Archaeometric identification of a perfume from Roman times
Román, Juan Manuel
Ruiz Arrebola, José Rafael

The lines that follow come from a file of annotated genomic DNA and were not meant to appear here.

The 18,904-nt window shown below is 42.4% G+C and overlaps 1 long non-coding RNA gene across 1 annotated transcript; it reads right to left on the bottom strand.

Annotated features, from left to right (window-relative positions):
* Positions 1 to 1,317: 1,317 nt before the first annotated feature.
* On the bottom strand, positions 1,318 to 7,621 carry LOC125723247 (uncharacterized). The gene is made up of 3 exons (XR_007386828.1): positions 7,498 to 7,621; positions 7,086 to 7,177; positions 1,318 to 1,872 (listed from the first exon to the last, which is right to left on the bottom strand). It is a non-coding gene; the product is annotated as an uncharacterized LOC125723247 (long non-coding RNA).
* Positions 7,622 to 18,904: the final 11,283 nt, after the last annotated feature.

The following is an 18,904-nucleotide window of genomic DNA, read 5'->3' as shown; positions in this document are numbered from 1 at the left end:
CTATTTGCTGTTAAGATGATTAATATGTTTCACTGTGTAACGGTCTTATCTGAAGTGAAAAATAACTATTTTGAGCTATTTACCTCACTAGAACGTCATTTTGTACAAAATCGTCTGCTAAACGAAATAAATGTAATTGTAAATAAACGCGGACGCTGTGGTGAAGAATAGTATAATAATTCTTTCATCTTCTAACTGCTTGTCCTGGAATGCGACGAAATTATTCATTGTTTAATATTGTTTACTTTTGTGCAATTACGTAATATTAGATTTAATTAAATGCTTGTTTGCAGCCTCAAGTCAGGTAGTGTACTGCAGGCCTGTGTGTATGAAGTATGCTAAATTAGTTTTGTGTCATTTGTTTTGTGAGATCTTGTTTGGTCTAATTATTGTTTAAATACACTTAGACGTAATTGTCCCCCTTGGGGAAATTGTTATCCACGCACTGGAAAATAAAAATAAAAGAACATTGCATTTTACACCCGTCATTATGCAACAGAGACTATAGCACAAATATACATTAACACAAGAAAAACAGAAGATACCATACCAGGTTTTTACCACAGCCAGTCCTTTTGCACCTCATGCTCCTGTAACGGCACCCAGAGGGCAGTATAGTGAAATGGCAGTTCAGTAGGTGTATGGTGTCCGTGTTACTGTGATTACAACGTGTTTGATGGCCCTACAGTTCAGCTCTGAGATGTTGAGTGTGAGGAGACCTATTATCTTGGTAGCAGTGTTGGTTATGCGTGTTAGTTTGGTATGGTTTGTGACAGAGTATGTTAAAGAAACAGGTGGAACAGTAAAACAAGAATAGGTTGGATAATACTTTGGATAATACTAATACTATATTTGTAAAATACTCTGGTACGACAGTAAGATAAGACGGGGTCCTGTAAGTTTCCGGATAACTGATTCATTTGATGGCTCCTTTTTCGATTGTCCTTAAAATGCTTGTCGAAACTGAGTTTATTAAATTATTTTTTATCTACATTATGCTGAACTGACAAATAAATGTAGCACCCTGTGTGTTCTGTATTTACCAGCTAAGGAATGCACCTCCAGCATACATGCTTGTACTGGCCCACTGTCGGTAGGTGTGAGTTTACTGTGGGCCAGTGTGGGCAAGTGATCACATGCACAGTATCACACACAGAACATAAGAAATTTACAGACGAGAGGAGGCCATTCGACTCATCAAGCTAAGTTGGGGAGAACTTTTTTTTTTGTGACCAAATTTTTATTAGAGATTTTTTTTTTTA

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Although archaeological excavations have recovered a large number of vessels used to hold perfumes or ointments in ancient Rome, little is known about the chemical composition or origin of the substances they contained. Most available information pertains to ointment and/or cosmetic bases rather than to essences. The discovery in 2019 of an ointment jar (unguentarium) made of rock crystal (quartz) that was sealed with a stopper and contained a solid mass in a Roman tomb in Carmona (Seville, Spain) was a rather unusual finding. This paper reports the results of an archaeometric study of the unguentarium stopper and its contents. Based on them, and on comparisons with commercially available patchouli and nard oil standards, the perfume held in the unguentarium was probably patchouli. To our knowledge, this may be the first time a perfume from Roman times has been identified, which is a major advance in this field. The unguentarium stopper consisted of dolomite, a material also unknown in this type of use, and bitumen was used to seal the unguentarium with the stopper.